From Suspicion to Reparation through a Relational Practical Theology:
Transforming The United Church of Canada
Since 2008, The United Church of Canada (UCCan) has been engaged in structural change that has been driven by various deficit constraints, which range from diminishing financial realities to a contracting volunteer base. These fiscal and structural constraints are not particular to the UCCan and speak to a generality that is affecting mainstream Christian denominations throughout the North American context of Canada and the United States of America.
This structural change requires the UCCan to confront demographic shifts that leave the institution unmoored from its history, especially its role as a moral leader. For much of the twentieth century, the church was able to influence the development of public policy. Inspired by the social gospel, the UCCan advocated for the social good and highlighted the ethical aspirations that the Canadian social democratic state explored in such areas as social welfare, universal health care, and a social network that cared for the least.
In this shifting landscape, during the late twentieth century, the UCCan was involved in two major theological endeavours that continue to inform its own sense of mission and identity: right relations with Canadian Indigenous peoples and a theology of diversity as articulated through the experience of the LGBTTQ* community. Where the denomination once claimed a role in influencing public policy, it has shifted to a narrative of deficit as it finds itself marginalised in an ever-increasingly secular context.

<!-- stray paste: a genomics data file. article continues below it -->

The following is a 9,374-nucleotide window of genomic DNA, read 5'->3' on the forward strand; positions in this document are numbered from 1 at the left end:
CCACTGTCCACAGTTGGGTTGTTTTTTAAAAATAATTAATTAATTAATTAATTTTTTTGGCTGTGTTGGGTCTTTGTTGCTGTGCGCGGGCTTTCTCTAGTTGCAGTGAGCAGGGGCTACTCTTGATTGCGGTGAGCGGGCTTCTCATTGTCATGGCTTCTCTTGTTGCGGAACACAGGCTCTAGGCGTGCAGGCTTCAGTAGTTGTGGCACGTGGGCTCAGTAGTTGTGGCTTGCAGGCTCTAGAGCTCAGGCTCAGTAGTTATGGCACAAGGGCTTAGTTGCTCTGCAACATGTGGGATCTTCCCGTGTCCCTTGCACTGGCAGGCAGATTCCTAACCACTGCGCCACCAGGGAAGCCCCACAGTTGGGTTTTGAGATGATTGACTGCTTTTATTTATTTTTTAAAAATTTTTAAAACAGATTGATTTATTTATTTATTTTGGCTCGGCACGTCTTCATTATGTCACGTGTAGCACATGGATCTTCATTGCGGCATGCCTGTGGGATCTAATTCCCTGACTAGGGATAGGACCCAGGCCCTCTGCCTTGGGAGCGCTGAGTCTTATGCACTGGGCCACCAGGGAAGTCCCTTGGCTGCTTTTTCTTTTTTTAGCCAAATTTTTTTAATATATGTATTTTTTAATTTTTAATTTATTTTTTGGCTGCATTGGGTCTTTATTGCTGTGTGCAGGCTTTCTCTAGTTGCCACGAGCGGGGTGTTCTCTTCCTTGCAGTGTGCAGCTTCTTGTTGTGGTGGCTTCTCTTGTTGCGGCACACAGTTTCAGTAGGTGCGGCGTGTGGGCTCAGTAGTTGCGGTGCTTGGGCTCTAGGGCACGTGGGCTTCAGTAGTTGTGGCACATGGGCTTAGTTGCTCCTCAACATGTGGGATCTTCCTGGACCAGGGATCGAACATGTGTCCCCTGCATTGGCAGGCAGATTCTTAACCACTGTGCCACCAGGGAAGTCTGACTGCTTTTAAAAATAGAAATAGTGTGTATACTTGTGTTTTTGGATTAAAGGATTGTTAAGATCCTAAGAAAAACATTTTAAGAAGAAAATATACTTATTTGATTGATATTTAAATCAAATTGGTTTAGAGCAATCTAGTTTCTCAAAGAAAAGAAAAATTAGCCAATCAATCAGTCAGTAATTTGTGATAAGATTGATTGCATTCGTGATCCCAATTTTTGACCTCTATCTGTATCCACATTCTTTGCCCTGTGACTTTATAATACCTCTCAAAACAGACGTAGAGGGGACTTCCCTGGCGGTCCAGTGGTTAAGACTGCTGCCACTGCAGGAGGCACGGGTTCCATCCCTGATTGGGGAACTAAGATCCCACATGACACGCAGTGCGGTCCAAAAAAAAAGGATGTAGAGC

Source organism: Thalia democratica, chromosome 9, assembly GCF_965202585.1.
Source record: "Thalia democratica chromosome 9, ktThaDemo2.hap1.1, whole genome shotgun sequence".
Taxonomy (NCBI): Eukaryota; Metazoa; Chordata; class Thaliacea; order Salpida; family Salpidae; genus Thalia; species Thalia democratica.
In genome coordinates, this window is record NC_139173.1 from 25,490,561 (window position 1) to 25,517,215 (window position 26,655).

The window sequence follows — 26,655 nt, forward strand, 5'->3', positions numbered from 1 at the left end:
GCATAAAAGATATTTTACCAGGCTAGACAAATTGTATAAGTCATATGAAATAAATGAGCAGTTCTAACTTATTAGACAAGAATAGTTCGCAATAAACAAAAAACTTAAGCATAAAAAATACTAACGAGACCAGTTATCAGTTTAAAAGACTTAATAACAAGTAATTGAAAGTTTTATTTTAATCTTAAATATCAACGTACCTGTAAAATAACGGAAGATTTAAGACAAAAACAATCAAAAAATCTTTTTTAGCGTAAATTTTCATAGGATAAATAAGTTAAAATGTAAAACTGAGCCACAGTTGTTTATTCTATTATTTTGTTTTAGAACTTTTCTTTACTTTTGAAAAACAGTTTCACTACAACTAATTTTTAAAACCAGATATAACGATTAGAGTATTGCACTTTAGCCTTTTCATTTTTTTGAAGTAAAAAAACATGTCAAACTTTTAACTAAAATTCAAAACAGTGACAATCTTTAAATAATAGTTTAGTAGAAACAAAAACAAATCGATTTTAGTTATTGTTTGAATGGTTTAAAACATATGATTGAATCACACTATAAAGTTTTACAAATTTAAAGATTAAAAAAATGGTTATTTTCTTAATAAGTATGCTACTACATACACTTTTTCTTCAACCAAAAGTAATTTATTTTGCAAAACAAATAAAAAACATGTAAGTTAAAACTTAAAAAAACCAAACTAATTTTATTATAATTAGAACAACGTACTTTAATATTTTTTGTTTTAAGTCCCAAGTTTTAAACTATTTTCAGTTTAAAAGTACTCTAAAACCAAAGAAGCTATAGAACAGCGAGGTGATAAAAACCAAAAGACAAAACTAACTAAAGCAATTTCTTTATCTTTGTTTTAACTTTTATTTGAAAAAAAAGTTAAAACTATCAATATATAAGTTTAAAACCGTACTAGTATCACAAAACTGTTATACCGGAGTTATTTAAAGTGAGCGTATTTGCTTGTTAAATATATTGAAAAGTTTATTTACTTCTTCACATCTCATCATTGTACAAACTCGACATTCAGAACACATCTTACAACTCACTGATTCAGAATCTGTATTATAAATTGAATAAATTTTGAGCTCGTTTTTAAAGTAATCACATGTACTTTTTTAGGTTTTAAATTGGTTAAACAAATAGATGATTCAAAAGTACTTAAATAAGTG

As the denomination begins to live into its enacted structural changes, there is a sense of both fatigue and malaise in some areas. As the institution has heavily invested in processes and structure to address fiscal constraints, there remains a lack of clarity about mission. When institutional change is driven by an orientation to deficit, it becomes very difficult to nurture an alternative narrative from within the context in which an organisation has been embedded.
By utilising relational construction (RC) as an epistemological stance to navigate the current context of the UCCan, I contend that the UCCan can shift from a structural/financial rationale for change to a missional orientation. This (re)orientation allows the denomination to recognise the important work it has done theologically, in particular, its work around diversity as evidenced in its advocacy for and solidarity with the LGBTTQ* community. By engaging with the sociological insights and learning afforded by RC, the denomination can focus on significant milestones to help it to construct a relational practical theology.
A theology of relationality has implications for both the practice of ministry and the practical organisational responses that are required during the UCCan’s restructuring. One practice that operationalises RC, Appreciative Inquiry, demonstrates how the theoretical and practical can assist in this time of denominational change.
By introducing the UCCan to a new conversation partner, RC, space is made for the church to become better equipped to respond in a generative way to both its internal change and the shifting realities of secular Canada. From within a Christian context, this exploration of a relational practical theology has implications for the ways in which the UCCan engages in practical theology both within its communities of faith and within larger relational connexions, such as with regional, national, or international secular, ecumenical, and interfaith partners.
Table of Contents
- The Descriptive Task: The United Church of Canada’s Theological Inheritance
- The Interpretive Task: Trauma, Power & Creation
- The Normative Task: Developing a Relational Practical Theology
- The Pragmatic Task: Lament & Appreciative Inquiry
- Appendix (Logs & Vignettes)
- Appendix (Appreciative Inquiry: Exploring the Provocative)
- Appendix (Social Media & Evangelism)